In the Gaspé Belt, volcanic activity occurred mainly during the Salinic disturbance (Fig. 3⇑). Volcanic rocks are mainly Pridolian to mid-Lochkovian (419–411 Ma) and mid-Pragian to lower Emsian (411-400 Ma), although some of them are locally Wenlockian–Ludlovian (423-419 Ma) (Fig. 3⇑). The Wenlockian–Ludlovian and Pridolian–Lochkovian volcanic rocks are mainly in the Chaleurs Group and consist of intermediate rocks and tholeiitic basalts. The Pragian–Emsian volcanic rocks are made up of transitional alkalic and tholeiitic basalts in the upper Gaspé Limestones and lower Gaspé Sandstones. Both groups of volcanic rocks are intra-plate basalts (Laurent and Bélanger, 1984; Bédard, 1986; Doyon, 1988; Dostal et al., 1993; Doyon and Dalpé, 1993; Whalen et al., 1994; Doyon and Berger, 1997), suggesting an episode of intra-plate extension in the Gaspé Belt during the Salinic disturbance.
Paleogeographic Evolution of the Gaspe Basin During the Salinic disturbance
Paleogeographic maps of three time slices, the Pridolian, Pragian and Emsian (Figs. 5⇓–7⇓), were analyzed to understand better the plate tectonic setting of the Gaspé Basin during the Salinic disturbance and the Acadian Orogeny. Palinspastic maps are simplified versions of those in Bourque et al. (2001, this issue). The southern limit of the Grenville basement was traced on maps based on deep seismic data, gravity and magnetic data in the Gulf of St. Lawrence (Marillier et al., 1989; Durling and Marillier, 1990), and geochemical and isotopic signatures of igneous rocks, which reflect the different nature of the basement underlying the Gaspé Peninsula and New Brunswick (Whalen, 1993). The NW-trending segment of the southern boundary of the Grenville basement corresponds to a long-lived crustal fault zone bordering the St. Lawrence promontory, which was interpreted as a transform fault during the opening of the Iapetus Ocean in the Cambrian (Thomas, 1977). It is also the Grenville–Central lower crustal block boundary (Marillier et al., 1989) or the Bradelle–Shediac basement block boundary (Durling and Marillier, 1990). This NW-trending boundary was the site of dextral strike-slip motion during the Devonian Acadian Orogeny as the result of continued convergence of Avalon terrane in the Québec re-entrant (Stockmal et al., 1990; Malo et al., 1995). It was also the site of dextral shearing during the juxtaposition of Dunnage Zone rocks with those of the Humber Zone along the Baie Verte–Brompton Line during the Taconian Orogeny (Malo and Kirkwood, 1995).
The Salinic unconformity is best displayed in the basin during the Pridolian, and corresponds with the end of the second regressive cycle (R2, Fig. 3⇑). The unconformity is recognized in several localities in the basin, particularly along the northeastern margin of the basin, but also in the northern and southern parts of the basin, south of the Shickshock Sud Fault and in the Ristigouche Syncline, respectively (Fig. 2⇑). On a Pridolian paleogeographic map, these regions seem to be always close to the cratonward margin of the basin and associated with normal faults (Fig. 5⇑). During the Pridolian, terrestrial redbeds, conglomerate and reef complexes are spatially associated with NW-trending faults in the northeastern and the southeastern parts of the basin, and ENE-trending faults in the northern part of it. The reefs were established at the periphery of faulted and tilted blocks (on footwall blocks of southeast-and southwestward dipping faults), whereas siliciclastic mudstone occurs on hanging-wall blocks (Bourque et al., 2001, this issue). Pridolian volcanic rocks and emerged areas follow a NW trend. This trend was also used for the emplacement of younger Pragian–Emsian tholeiitic basalts (Fig. 6⇓). The oldest volcanic rocks in the Gaspé Belt occur sporadically in the Wenlockian, to the south in the Ristigouche Syncline area (Fig. 2⇑), but they formed more commonly during the Ludlovian (Fig. 3⇑).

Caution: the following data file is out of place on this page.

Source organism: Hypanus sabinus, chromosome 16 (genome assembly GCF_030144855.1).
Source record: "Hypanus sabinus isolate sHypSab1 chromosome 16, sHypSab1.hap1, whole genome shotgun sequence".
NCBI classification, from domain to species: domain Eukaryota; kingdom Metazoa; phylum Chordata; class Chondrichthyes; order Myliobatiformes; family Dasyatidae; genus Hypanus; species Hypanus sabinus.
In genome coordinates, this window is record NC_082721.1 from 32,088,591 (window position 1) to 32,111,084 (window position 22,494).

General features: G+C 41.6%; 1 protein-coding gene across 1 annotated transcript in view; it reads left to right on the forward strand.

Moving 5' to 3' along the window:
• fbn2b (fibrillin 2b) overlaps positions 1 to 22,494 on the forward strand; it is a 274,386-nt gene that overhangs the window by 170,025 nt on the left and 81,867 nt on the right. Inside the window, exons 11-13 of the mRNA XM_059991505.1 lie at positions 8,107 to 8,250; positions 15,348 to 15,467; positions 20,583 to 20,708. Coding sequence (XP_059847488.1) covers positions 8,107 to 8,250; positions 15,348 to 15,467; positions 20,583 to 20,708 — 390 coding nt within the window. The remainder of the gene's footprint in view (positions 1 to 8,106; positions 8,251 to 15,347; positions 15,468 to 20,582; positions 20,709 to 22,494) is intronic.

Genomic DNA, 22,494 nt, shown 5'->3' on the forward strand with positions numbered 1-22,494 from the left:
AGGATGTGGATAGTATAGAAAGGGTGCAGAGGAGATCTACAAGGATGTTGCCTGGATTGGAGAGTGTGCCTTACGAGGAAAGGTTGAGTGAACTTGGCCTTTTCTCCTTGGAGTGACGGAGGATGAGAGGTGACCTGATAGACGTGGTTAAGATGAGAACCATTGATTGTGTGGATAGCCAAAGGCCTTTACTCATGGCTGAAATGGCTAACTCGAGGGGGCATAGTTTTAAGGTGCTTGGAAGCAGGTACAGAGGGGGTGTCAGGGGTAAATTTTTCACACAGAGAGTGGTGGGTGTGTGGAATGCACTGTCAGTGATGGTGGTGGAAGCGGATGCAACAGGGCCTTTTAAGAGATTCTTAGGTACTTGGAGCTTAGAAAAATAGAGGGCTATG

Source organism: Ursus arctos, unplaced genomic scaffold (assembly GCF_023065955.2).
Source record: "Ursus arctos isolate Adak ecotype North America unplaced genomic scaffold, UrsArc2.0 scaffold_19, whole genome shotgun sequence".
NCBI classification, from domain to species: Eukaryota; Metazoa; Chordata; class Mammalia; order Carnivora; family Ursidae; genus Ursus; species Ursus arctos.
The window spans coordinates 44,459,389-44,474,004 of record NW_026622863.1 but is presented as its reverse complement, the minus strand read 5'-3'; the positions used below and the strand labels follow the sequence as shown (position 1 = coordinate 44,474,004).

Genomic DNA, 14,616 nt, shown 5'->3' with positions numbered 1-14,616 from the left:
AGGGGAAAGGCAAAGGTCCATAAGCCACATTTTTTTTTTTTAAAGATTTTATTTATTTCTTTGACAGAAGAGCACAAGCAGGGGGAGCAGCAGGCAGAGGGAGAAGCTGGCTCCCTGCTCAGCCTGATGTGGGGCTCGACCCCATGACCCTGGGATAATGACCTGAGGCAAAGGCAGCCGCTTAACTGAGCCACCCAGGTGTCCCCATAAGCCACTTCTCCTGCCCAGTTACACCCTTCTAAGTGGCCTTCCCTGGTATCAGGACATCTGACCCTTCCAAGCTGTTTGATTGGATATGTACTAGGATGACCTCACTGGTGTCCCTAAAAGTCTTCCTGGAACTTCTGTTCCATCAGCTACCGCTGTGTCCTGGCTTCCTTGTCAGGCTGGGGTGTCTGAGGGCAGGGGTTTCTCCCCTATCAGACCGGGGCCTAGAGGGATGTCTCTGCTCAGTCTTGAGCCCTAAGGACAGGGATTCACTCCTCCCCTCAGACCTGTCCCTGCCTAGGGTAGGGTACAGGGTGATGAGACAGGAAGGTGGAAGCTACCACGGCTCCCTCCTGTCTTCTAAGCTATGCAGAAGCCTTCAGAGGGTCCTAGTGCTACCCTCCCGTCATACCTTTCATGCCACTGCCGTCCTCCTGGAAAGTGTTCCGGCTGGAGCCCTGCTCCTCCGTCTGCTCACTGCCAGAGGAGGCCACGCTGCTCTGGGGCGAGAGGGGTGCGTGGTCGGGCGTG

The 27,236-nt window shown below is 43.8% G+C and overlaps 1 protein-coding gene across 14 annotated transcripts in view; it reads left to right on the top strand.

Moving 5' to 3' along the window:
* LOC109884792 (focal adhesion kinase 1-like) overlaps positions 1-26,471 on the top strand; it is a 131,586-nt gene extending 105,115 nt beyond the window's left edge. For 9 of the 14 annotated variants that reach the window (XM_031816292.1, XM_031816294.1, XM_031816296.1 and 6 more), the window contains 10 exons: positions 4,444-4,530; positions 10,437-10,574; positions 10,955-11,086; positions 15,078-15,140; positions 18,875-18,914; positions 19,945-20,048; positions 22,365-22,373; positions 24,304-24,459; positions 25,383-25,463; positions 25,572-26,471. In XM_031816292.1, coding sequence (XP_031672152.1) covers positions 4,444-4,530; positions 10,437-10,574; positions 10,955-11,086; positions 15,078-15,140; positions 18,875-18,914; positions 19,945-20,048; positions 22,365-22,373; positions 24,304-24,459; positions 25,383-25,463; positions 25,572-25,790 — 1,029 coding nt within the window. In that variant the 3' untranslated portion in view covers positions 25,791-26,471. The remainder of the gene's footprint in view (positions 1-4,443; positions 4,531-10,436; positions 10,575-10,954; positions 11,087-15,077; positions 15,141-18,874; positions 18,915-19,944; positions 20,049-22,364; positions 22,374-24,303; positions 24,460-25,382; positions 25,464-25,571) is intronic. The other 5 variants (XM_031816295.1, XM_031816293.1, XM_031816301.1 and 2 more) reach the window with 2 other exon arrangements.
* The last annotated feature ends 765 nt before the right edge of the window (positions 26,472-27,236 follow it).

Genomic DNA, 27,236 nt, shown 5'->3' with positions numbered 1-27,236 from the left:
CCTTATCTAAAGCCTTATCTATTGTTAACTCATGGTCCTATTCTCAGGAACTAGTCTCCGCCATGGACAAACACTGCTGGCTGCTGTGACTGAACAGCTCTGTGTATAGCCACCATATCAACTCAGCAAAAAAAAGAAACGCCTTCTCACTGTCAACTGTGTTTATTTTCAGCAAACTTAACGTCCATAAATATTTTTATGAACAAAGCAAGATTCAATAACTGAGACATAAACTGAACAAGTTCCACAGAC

During the Pragian (Fig. 6⇑), intra-plate basalts were still locally present, while two major facies were deposited in the basin: deep-water carbonate shelf facies (Upper Gaspé Limestone Group) along the NE- and NW-trending edge of the basin, and siliciclastic basin facies to the south (Fortin Group). The volcanic centres moved farther north, and the two major centres were aligned along a NW trend in the extensional southern limit of the Grenville basement. According to their paleogeographic position, these volcanic magmas probably erupted through the Grenville basement and the overlying accreted Ordovician terranes under the Gaspé Basin, whereas the older Upper Silurian volcanic rocks erupted south of the Grenville basement (Fig. 5⇑) and were deposited above rocks of the oceanic domain of the Dunnage Zone. During the Pragian, there was no deposition in the southern part of the basin, indicating that this region, the actual Chaleurs Bay Synclinorium area, was already uplifted in response to Acadian tectonic activity farther south. The uplifted position of the Chaleurs Bay Synclinorium is also supported by the very low grade burial metamorphism recorded in the Chaleurs Group rocks (Nowlan and Barnes, 1987; Hesse and Dalton, 1991), suggesting that Lower Devonian rocks were not deposited.